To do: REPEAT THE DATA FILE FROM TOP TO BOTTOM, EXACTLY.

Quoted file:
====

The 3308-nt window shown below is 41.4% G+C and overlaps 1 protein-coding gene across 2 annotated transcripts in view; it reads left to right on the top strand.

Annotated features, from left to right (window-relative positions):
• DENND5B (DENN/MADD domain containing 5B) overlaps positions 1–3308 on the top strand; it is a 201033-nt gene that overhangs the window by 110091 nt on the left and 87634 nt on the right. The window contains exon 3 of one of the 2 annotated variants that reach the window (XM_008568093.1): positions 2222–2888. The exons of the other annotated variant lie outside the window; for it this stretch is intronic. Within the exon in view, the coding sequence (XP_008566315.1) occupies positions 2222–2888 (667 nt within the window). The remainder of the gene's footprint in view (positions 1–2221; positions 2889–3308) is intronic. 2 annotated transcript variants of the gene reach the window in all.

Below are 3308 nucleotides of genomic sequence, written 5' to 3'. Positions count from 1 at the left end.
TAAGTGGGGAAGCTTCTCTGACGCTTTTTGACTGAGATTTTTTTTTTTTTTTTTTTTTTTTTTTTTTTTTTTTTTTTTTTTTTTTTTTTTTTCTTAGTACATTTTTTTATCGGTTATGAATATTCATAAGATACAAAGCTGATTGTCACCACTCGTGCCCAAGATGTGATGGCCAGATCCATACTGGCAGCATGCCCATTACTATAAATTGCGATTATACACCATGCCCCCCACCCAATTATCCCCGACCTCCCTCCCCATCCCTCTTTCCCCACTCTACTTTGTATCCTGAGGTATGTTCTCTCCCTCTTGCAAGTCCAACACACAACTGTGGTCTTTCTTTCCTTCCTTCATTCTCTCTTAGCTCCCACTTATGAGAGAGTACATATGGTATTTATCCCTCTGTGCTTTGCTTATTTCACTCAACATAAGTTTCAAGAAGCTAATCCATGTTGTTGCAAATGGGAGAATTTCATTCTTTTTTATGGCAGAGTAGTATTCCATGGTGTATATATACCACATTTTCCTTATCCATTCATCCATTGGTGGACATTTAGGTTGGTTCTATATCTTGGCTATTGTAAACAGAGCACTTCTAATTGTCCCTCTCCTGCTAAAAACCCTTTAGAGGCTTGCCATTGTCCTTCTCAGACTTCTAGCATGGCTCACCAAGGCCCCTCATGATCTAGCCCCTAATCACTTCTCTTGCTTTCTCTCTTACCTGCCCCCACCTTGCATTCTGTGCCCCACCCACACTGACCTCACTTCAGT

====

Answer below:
The 3308-nt window shown below is 41.4% G+C and overlaps 1 protein-coding gene across 2 annotated transcripts in view; it reads left to right on the top strand.

Annotated features, from left to right (window-relative positions):
• DENND5B (DENN/MADD domain containing 5B) overlaps positions 1–3308 on the top strand; it is a 201033-nt gene that overhangs the window by 110091 nt on the left and 87634 nt on the right. The window contains exon 3 of one of the 2 annotated variants that reach the window (XM_008568093.1): positions 2222–2888. The exons of the other annotated variant lie outside the window; for it this stretch is intronic. Within the exon in view, the coding sequence (XP_008566315.1) occupies positions 2222–2888 (667 nt within the window). The remainder of the gene's footprint in view (positions 1–2221; positions 2889–3308) is intronic. 2 annotated transcript variants of the gene reach the window in all.

Below are 3308 nucleotides of genomic sequence, written 5' to 3'. Positions count from 1 at the left end.
TAAGTGGGGAAGCTTCTCTGACGCTTTTTGACTGAGATTTTTTTTTTTTTTTTTTTTTTTTTTTTTTTTTTTTTTTTTTTTTTTTTTTTTTTCTTAGTACATTTTTTTATCGGTTATGAATATTCATAAGATACAAAGCTGATTGTCACCACTCGTGCCCAAGATGTGATGGCCAGATCCATACTGGCAGCATGCCCATTACTATAAATTGCGATTATACACCATGCCCCCCACCCAATTATCCCCGACCTCCCTCCCCATCCCTCTTTCCCCACTCTACTTTGTATCCTGAGGTATGTTCTCTCCCTCTTGCAAGTCCAACACACAACTGTGGTCTTTCTTTCCTTCCTTCATTCTCTCTTAGCTCCCACTTATGAGAGAGTACATATGGTATTTATCCCTCTGTGCTTTGCTTATTTCACTCAACATAAGTTTCAAGAAGCTAATCCATGTTGTTGCAAATGGGAGAATTTCATTCTTTTTTATGGCAGAGTAGTATTCCATGGTGTATATATACCACATTTTCCTTATCCATTCATCCATTGGTGGACATTTAGGTTGGTTCTATATCTTGGCTATTGTAAACAGAGCACTTCTAATTGTCCCTCTCCTGCTAAAAACCCTTTAGAGGCTTGCCATTGTCCTTCTCAGACTTCTAGCATGGCTCACCAAGGCCCCTCATGATCTAGCCCCTAATCACTTCTCTTGCTTTCTCTCTTACCTGCCCCCACCTTGCATTCTGTGCCCCACCCACACTGACCTCACTTCAGT